Posted on 5/30/2022 at 6:00 p.m.
Still in the realm of desires, the quantum internet will not exchange information like the classic bits, the values 0 and 1 that are the basis of computation. You need qubits, quantum bits. Scientists at the University of Delft (Netherlands) have created a basic network of sharing in this regard: the use of teleportation three times. For experts, this is a key step towards a revolutionary and secure internet. Details of the work were presented in the latest issue of the journal Nature.
Ronald Hanson, the author of the article, explained that a quantum internet will be a large-scale network that will connect users through new applications and “impossible to produce with the classic web.” It is hoped that in this sense a system will not be created in less than 10 years, but qubits are the ways to invest.
These innovative bits are incorporated into the laws of quantum physics, which govern the world on an infinite scale. One of these properties is entanglement, a phenomenon in which two entangled particles behave alike, regardless of the distance between them. It is as if they are connected by an invisible thread, sharing the same situation.
The connection between them is so perfect that scientists talk about a kind of teleportation. Thus, theoretically, a change in the properties of one immediately changes those of the other, no matter where they are. Today, quantum bits can be transmitted via fiber optics, but teleportation is limited: after 100 miles, the signal disappears or is lost. In order not to lose contact, the qubits must be connected directly by a quantum “chain”.
In an article published in the journal Nature, the Dutch team describes how to insert a relay, an electrical device that causes sudden changes in systems, to increase the connection area. With that, the quantum communication that was usually limited to two actors named Alice and Bob now has a third character, Charlie.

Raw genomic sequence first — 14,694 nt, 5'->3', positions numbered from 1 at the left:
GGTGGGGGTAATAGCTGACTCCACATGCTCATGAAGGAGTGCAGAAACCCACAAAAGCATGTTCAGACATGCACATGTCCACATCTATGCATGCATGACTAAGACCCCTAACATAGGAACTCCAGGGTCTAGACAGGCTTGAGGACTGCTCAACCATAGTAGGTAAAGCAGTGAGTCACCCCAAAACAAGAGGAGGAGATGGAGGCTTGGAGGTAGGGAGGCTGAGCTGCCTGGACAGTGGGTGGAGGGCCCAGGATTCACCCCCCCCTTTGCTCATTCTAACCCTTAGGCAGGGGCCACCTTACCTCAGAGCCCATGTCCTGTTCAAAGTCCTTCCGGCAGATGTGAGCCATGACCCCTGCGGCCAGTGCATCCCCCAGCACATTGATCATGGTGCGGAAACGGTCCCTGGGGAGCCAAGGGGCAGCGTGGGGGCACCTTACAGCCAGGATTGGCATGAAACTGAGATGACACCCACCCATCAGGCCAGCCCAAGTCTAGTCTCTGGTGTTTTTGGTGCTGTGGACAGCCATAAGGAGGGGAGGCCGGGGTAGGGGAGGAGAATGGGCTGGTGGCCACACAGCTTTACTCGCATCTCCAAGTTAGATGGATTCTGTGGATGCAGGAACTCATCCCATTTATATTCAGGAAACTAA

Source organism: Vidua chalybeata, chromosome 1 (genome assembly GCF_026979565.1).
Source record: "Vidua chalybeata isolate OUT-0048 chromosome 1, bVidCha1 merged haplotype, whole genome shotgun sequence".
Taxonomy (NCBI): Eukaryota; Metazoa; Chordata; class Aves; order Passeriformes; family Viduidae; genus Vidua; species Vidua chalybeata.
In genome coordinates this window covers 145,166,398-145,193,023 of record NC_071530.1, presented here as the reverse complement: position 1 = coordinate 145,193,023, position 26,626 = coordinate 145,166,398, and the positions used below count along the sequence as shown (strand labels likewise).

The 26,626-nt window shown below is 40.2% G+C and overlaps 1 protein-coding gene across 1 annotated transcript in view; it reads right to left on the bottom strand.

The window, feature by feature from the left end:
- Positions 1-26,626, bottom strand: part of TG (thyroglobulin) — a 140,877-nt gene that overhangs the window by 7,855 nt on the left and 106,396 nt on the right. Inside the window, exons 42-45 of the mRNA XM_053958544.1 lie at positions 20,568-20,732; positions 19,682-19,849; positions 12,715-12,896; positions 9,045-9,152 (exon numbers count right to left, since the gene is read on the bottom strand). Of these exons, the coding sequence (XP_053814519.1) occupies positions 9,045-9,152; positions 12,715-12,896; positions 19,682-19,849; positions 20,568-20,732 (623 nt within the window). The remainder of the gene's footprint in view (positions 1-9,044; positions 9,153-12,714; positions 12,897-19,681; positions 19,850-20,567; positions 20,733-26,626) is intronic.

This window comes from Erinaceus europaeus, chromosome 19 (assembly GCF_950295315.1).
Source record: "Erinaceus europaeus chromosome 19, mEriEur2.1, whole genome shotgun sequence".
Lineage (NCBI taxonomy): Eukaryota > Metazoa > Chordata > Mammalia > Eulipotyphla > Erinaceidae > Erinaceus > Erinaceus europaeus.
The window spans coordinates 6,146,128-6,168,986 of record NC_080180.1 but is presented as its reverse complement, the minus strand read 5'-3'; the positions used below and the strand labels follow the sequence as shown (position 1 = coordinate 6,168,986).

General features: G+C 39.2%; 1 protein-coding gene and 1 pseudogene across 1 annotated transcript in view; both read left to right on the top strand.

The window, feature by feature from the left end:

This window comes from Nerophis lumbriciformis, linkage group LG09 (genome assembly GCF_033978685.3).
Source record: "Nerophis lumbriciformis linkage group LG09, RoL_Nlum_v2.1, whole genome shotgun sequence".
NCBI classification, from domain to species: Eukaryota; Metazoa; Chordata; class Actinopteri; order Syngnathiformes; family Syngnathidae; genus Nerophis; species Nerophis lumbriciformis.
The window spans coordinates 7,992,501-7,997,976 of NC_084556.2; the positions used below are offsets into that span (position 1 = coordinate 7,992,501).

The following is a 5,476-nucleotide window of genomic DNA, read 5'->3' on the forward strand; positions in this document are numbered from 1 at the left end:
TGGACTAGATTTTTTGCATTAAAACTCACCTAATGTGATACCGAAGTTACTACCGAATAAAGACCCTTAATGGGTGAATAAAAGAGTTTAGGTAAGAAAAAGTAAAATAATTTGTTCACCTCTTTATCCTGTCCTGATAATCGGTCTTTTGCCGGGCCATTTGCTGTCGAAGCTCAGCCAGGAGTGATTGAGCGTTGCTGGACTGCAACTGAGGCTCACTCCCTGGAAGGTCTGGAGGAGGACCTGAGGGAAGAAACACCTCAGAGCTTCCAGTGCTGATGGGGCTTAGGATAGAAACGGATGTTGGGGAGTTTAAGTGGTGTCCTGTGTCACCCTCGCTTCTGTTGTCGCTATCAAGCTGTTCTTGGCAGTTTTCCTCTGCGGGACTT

In the experiment, diamond-based qubits were placed in a circuit with three interconnects called quantum nodes. The Alice and Bob nodes were in two labs a few feet away and connected via fiber optics. At the same time, he was directly connected to Bob Charlie. Alice and Charlie could not communicate.
First, the researchers intertwined the physically connected nodes (the Alice-Bob pair and the Bob-Charlie pair). They then used Bob as a mediator and, through a complicated exchange, managed to reunite Alice and Charlie. Thus, although they were not physically connected, the two were able to send a message directly to each other. The signal was also of excellent quality, with no loss, a challenge in the face of the extreme instability of a quantum bit.
The transmission was made in a secure manner. With entanglement, any attempt to intercept or listen automatically changes the qubits, destroying the message itself. According to the group, the embryo network of the first quantum teleportation paves the way for large-scale connections.
On a laboratory scale, it demonstrates the principle of a reliable quantum repeater that can be placed between nodes of more than 100 kilometers, thereby increasing the strength of the signal. “The triumph of basic science and a real-world solution is the advancement of applied quantum physics,” the authors celebrate.